Quality Regulation and Competition: Evidence from Pharmaceutical Markets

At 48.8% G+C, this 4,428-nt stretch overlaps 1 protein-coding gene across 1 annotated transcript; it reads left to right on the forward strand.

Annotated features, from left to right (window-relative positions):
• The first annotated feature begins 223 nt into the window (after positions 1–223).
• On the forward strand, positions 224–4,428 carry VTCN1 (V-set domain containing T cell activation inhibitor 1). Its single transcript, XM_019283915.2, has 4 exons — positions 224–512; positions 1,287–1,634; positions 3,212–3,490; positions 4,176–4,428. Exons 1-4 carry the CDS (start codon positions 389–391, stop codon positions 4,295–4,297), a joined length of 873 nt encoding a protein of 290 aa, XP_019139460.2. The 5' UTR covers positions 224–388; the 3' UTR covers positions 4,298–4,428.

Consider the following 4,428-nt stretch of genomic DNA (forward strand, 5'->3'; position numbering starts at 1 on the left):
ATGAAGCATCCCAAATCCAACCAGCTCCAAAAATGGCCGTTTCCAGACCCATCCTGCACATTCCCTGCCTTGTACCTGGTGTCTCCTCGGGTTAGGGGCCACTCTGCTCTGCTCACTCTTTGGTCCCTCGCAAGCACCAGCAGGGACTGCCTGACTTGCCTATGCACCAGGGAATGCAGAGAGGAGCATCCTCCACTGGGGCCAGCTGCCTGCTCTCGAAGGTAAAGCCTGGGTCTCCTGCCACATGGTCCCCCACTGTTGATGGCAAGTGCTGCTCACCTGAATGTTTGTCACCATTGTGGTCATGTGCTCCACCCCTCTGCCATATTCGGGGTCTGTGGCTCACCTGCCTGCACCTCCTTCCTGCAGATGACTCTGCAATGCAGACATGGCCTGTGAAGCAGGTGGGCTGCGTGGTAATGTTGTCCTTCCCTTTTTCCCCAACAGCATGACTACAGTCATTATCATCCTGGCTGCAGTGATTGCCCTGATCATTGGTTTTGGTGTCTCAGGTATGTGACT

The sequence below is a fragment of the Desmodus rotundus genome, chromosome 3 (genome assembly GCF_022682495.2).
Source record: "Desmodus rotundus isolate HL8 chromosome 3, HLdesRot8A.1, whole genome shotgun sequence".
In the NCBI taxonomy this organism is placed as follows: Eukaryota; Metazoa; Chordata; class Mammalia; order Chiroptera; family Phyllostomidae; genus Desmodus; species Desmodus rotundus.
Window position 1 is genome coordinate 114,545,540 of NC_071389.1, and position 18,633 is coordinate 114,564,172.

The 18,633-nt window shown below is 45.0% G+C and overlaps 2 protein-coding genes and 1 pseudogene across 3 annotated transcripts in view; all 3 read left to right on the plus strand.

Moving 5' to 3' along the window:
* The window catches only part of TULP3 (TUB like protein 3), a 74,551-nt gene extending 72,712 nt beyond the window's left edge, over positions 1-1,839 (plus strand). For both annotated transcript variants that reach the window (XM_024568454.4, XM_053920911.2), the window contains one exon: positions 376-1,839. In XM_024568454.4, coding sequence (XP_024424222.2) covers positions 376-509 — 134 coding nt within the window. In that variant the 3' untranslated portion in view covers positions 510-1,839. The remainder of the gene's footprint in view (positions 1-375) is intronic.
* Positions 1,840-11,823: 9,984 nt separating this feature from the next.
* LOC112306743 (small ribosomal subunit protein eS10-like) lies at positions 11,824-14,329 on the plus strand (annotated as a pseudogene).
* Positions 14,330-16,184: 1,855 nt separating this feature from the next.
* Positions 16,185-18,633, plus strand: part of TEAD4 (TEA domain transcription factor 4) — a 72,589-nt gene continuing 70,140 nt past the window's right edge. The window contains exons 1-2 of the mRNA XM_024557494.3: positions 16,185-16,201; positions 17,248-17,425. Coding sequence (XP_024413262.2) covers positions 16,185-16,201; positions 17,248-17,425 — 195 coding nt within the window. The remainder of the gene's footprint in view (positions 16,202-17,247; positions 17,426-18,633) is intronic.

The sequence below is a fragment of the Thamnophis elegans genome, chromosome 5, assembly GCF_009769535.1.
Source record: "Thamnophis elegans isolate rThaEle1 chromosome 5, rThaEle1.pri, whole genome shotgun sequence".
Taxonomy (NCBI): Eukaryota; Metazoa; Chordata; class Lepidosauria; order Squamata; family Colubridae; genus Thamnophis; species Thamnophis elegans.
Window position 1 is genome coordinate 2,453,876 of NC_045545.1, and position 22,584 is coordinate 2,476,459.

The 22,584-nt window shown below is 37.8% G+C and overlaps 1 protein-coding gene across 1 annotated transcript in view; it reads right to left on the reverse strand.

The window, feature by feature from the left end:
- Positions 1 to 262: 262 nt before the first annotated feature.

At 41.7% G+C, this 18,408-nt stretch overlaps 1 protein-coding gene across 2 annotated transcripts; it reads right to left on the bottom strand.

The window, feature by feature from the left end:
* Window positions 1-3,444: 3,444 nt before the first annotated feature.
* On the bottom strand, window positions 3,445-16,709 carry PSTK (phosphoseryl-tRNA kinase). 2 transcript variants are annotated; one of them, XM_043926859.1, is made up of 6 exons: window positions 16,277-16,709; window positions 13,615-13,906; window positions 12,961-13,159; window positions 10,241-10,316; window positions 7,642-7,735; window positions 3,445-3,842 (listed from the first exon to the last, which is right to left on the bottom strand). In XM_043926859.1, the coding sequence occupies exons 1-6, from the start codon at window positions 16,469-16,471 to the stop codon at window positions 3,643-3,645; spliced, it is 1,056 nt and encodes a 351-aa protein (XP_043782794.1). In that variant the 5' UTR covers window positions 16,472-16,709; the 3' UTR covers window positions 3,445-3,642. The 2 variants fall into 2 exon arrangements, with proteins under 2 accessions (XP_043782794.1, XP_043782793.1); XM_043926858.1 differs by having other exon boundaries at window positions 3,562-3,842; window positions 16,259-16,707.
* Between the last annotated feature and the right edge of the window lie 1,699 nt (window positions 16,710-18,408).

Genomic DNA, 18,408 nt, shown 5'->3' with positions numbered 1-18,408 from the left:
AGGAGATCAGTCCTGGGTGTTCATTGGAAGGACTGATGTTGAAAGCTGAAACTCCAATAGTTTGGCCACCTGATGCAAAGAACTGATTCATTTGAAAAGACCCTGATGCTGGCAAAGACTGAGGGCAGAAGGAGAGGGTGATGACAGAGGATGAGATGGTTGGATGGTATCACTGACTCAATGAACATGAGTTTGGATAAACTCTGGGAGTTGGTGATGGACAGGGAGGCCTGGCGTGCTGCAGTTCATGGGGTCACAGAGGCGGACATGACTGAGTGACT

Quality regulation attempts to ensure quality and to foster price competition by reducing vertical diﬀerentiation, but may also have unintended consequences through its eﬀects on market structure. We study these eﬀects in the context of pharmaceutical bioequivalence, which is the primary quality standard for generic drugs. Exploiting the staggered phase-in of bioequivalence requirements in Chile, we show that stronger quality regulation decreased the number of drugs in the market by 25%, increased average paid prices by 10%, decreased total sales by 20%, and did not have a significant eﬀect on observed outcomes related to drug quality. These adverse eﬀects were concentrated among small markets. Our results suggest that the intended eﬀects of quality regulation on price competition through increased (perceived) quality of generics were overturned by adverse competitive eﬀects arising from the costs of complying with the regulation.